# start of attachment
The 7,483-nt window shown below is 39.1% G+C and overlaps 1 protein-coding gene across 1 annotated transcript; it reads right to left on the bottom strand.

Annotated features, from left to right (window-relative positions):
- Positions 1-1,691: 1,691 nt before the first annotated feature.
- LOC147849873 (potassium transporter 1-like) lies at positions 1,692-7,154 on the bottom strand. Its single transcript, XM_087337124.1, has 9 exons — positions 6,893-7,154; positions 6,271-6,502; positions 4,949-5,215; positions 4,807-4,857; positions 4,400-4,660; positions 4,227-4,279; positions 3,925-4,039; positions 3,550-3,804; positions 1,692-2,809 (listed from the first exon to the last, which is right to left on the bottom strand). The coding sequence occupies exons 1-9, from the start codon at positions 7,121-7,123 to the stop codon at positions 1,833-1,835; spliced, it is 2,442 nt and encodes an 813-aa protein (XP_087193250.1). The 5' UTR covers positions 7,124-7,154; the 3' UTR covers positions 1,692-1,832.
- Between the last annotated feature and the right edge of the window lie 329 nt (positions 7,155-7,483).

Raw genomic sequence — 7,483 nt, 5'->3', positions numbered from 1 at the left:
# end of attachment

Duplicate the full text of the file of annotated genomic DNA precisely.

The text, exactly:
The 7,483-nt window shown below is 39.1% G+C and overlaps 1 protein-coding gene across 1 annotated transcript; it reads right to left on the bottom strand.

Annotated features, from left to right (window-relative positions):
- Positions 1-1,691: 1,691 nt before the first annotated feature.
- LOC147849873 (potassium transporter 1-like) lies at positions 1,692-7,154 on the bottom strand. Its single transcript, XM_087337124.1, has 9 exons — positions 6,893-7,154; positions 6,271-6,502; positions 4,949-5,215; positions 4,807-4,857; positions 4,400-4,660; positions 4,227-4,279; positions 3,925-4,039; positions 3,550-3,804; positions 1,692-2,809 (listed from the first exon to the last, which is right to left on the bottom strand). The coding sequence occupies exons 1-9, from the start codon at positions 7,121-7,123 to the stop codon at positions 1,833-1,835; spliced, it is 2,442 nt and encodes an 813-aa protein (XP_087193250.1). The 5' UTR covers positions 7,124-7,154; the 3' UTR covers positions 1,692-1,832.
- Between the last annotated feature and the right edge of the window lie 329 nt (positions 7,155-7,483).

Raw genomic sequence — 7,483 nt, 5'->3', positions numbered from 1 at the left: